(2) It’s because I allowed two other people to have it for me. It was just too much for me to carry. Like I said, it did not come naturally and it felt to forced for me. So I let someone else carry it for me. I was lucky enough in my life to have a Mother and a Best Friend for whom faith comes, and always has come, very naturally. So I let them carry that. I let them worry about that little faith heart that came unglued, and I let them worry about making sure that that piece of the puzzle was taken care of. Because I was already carrying everything else. I was holding everything else together and I needed help.

I remember when I came to this realization. It was scary at first. Not holding or trying for faith, and instead letting it go. Would I be judged for that? Would I be judged by others or even worse would I be judged by a higher power? And worse of all, would there be life altering repercussions for that? But that fear didn’t last long. Right wrong or indifferent it didn’t last long. Because I remember the most overwhelming feeling was how “right” and “ok” it felt to hand this important piece over to them.

Mother of children with childhood cancer don’t hand things over very well. We have a need to swoop in and give our children everything. But there I was … handing over this most important piece to two of the most important people in my life. And it felt so right. It lightened my load, and allowed me to be the person I needed to be with confidence and optimism, not someone who was constantly questioning if I had enough faith for me and for my family. It was the right decision for me and it felt real and true.

It would be my greatest hope that anyone who may be reading this and who is going through any kind of challenge in their life, that you give yourself permission to let go of something that is too big for you to carry. Give yourself permission to hand that over to someone else. Someone you love and who you trust. Someone who truly has your back and who loves you unconditionally. It will allow you to be the person you need to be on your journey. You can always pick it back up. You can always try to carry it at a later date.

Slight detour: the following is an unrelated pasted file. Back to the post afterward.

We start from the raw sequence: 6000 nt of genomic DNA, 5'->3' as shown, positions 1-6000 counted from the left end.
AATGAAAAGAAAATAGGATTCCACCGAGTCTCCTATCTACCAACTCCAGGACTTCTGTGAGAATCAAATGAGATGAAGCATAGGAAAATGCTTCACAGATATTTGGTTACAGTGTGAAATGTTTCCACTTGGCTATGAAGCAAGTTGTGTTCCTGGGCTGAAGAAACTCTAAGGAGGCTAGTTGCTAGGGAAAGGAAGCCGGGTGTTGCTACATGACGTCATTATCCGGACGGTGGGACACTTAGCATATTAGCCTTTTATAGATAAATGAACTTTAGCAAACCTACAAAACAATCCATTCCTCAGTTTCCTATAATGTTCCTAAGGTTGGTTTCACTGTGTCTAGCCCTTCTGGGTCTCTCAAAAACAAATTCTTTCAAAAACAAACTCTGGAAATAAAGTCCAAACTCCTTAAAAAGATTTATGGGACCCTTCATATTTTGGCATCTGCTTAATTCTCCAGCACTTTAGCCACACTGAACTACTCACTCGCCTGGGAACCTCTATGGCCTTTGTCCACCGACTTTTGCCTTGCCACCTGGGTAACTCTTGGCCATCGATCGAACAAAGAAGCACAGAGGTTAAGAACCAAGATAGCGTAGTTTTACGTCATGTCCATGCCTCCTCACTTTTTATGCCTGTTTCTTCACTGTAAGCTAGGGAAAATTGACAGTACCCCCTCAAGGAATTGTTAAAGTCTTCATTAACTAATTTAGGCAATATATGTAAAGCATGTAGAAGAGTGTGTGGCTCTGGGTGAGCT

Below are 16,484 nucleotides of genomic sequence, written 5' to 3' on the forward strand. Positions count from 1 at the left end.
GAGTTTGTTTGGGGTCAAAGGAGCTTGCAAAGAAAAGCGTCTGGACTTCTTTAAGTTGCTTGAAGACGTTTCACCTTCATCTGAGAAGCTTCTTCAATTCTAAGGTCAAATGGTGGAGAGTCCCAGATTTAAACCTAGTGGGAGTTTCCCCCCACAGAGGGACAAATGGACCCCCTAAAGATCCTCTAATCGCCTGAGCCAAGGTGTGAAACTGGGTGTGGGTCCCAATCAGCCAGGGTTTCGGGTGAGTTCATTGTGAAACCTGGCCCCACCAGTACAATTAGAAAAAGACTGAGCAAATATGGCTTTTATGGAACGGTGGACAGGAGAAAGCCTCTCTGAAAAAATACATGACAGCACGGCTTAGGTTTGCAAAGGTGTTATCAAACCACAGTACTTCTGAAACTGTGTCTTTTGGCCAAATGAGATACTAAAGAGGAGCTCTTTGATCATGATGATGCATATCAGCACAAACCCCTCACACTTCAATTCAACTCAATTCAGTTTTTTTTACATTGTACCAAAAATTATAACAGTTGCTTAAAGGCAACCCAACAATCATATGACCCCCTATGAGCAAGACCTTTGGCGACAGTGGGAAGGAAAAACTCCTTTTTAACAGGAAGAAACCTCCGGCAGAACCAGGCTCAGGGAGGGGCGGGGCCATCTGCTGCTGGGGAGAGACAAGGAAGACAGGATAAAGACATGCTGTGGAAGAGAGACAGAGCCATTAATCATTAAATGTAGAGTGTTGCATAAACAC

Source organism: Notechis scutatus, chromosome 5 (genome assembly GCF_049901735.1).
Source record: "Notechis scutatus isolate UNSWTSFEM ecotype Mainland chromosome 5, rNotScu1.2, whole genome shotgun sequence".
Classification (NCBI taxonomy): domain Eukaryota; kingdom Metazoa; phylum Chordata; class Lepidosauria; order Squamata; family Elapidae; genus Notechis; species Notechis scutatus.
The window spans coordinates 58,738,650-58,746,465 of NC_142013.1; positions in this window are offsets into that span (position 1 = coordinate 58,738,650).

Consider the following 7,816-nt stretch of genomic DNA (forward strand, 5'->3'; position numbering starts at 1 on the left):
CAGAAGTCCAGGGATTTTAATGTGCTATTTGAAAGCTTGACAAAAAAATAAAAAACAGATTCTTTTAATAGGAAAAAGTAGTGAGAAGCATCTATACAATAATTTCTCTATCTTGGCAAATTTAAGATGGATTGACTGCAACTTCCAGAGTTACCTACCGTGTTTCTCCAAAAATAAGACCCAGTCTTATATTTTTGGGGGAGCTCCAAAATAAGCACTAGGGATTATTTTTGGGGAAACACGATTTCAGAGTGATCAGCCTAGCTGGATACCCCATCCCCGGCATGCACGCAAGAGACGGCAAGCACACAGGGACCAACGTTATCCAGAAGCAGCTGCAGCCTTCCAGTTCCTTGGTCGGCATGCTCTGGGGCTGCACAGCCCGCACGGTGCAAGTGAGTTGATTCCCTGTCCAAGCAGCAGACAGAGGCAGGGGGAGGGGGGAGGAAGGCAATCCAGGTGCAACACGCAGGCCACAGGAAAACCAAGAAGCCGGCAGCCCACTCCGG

I know that is hard. I got very lucky with my Mom and Best Friend. They picked up and carried that for me without ever consciously knowing it. They did it without judgement or conditions, and also without ever once trying to make me be someone I wasn’t. And that’s a tough thing to do when we are talking about faith.

I never really came out and told my Mom and Best Friend any of this. But their faith, and my confidence in it, was one of the greatest gifts I ever received. I whispered thank you for this gift so often, and still continue to be thankful for what they were able to do for me.

So somehow in my mind, when my son had cancer, I wasn’t transformed and I didn’t have some kind spiritual or religious epiphany. I know that’s difficult for some people to hear and even more difficult for some people to understand. But before diagnosis is pretty much the same place that I am now after diagnosis. On the flip side though I am not any more jaded, which I kind of think is a miracle honestly after seeing and experiencing the things I have on that floor of the hospital … but nor am I any closer to feeling like my faith or spirituality are any stronger than when we began.

So here I am … 20 plus years after I received those little tole painted hearts, and I still have that nic nac hanging around. And that third Faith heart still has not been glued back on. Instead I chose to let someone else hold it for a little while and care for it. Maybe someday I will nurture that small heart, but only if and when it feels right to me.

But I didn’t throw it away either … and I think that’s not so bad.

3 thoughts on “The F Word

  1. Norah

    That is part of the best friend arrangement ~ we pick up the puzzle pieces and carry them along for each other, and are super blessed to be able to do so! xo

    Liked by 1 person

  2. Sesaly

    I love this story, and the visual. Faith may have come unglued, but it is still very much there, on top. It makes me think of your Mom and Norah’s faith like the icing on the cake, lifting you up.